This is the first in a series of three blog posts. In the following we'll investigate a few properties of an object called Conway's topograph. John Conway conjured up a way to understand a binary quadratic form – a very important algebraic object – in a geometric context. This is by no means original work, just my interpretation of some key points from his The Sensual (Quadratic) Form that I'll need for some other posts.

#### Definition:

A binary quadratic form $f$ is an equation of the form:

$f(x, y) = A x^2 + H x y + B y^2.$

That is, a function of two variables which is homogeneous of degree two. The coefficients $A,$ $H,$ and $B$ and variables $x$ and $y$ are often real numbers, rational numbers or integers. $\blacksquare$

When we require the coefficients $A,$ $H,$ and
$B$ as well as the variables $x, y$ to be
integers, we get an integer-valued form. In his **Disquisitiones Arithmeticae**,
Gauss asked (and largely answered) the fundamental question: what
integer values can each form take? For example, you may have seen the
form

$f(x, y) = x^2 + y^2,$

where it was determined that the only primes (Gaussian primes) occuring were $2$ and those odd primes congruent to 1 modulo 4.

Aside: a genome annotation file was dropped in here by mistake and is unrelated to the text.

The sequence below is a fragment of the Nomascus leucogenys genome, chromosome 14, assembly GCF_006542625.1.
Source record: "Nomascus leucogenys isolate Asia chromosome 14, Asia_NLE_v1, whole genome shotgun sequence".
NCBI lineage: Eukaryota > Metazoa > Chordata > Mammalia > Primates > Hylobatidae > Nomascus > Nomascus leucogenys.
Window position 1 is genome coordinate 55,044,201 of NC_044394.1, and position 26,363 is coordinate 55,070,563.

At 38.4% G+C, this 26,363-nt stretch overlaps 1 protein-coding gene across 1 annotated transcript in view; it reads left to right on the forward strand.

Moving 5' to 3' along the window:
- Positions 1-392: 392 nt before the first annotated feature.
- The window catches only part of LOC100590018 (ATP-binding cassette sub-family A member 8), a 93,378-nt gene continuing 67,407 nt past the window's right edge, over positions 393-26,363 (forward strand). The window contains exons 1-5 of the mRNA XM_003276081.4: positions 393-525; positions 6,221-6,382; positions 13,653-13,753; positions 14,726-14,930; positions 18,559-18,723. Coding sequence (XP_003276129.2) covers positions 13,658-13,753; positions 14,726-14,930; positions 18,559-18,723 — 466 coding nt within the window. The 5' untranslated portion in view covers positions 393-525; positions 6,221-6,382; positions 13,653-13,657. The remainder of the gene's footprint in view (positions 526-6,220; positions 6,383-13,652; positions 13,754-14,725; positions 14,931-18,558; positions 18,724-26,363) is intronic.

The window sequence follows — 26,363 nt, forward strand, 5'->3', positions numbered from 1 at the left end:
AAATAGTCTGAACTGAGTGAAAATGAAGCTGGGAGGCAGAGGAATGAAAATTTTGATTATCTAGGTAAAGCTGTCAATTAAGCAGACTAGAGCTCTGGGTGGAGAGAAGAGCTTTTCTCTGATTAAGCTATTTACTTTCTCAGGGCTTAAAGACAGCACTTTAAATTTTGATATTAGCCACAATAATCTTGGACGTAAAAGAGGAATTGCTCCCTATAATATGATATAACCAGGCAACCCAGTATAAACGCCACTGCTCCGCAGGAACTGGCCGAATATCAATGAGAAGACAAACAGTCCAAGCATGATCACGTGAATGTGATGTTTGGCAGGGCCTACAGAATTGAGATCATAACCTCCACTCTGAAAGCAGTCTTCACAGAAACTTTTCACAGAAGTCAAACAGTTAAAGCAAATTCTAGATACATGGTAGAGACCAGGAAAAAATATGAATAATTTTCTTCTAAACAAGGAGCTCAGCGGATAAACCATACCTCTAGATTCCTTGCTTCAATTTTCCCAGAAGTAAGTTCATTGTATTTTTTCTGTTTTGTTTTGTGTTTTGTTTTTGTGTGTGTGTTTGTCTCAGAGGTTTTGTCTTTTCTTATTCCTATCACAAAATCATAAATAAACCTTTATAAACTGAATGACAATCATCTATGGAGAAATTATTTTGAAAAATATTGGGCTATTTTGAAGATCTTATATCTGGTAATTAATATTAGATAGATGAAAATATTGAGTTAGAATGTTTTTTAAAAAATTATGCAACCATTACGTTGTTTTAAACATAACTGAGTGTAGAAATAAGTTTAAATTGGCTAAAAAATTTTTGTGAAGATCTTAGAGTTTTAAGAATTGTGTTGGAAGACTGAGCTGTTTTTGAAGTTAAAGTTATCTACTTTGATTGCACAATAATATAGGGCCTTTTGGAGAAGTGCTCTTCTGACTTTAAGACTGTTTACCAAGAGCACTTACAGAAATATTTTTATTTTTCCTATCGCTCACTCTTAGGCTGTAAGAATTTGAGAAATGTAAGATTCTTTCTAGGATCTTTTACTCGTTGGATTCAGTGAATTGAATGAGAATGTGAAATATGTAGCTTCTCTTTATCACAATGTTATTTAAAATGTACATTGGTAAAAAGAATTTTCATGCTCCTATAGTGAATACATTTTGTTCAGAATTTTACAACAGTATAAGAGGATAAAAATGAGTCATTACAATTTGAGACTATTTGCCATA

As each form $f$ is homogenous degree two, $f(\lambda x, \lambda y) = \lambda^2 f(x, y)$. As a result, if we can understand the values of $f$ for pairs $(x, y)$ which don't share any factors, we can understand the entire set of values that $f$ takes. Also, letting $\lambda = -1,$ there is no change in the value of $f$ since $\lambda^2 = 1,$ hence it suffices to think of $v = (x, y)$ as $\pm v,$ i.e. $\left\{(x, y), (-x, -y)\right\}$.

For integers $x$ and $y,$ any point $(x, y)$ can be expressed as an integral linear combination of the vectors $e_1 = (1, 0)$ and $e_2 = (0, 1)$. So if we like, we can express all relevant inputs for $f$ in terms of two vectors. However, instead considering $e_2 = (1, 1),$ we have

$(x - y) \cdot e_1 + y \cdot e_2 = (x, y)$

and realize a different pair $e_1, e_2$ which again yield all possible integer valued vectors as integral linear combinations.

#### Definition:

A **strict base** is an ordered pair $(e_1, e_2)$ whose
integral linear combinations are exactly all vectors with integer coordinates.
A **lax base** is a set $\left\{\pm e_1, \pm e_2\right\}$
obtained from a strict base.
$\blacksquare$

#### Definition:

A **strict superbase** is an ordered triple $(e_1, e_2, e_3),$
for which $e_1 + e_2 + e_3 = (0, 0)$ and
$(e_1, e_2)$ is a strict base (i.e., with strict vectors), and
a **lax superbase** is a set
$\langle\pm e_1, \pm e_2, \pm e_3\rangle$ where
$(e_1, e_2, e_3)$ is a strict superbase.
$\blacksquare$

For our (and Conway's) purposes, it is useful to consider the lax notions and leave the strict notions as an afterthought since a binary quadratic form is unchanged given a sign change. From here forward, for a vector $v,$ we use the notation $v$ interchangeably with $\pm v$ and when referring to a base/superbase, we are referring to the lax equivalent of these notions.

Follow along to Part 2.

#### Update:

This material is intentionally aimed at an intermediate (think college freshman/high school senior) audience. One can go deeper with it, and I'd love to get more technical off the post.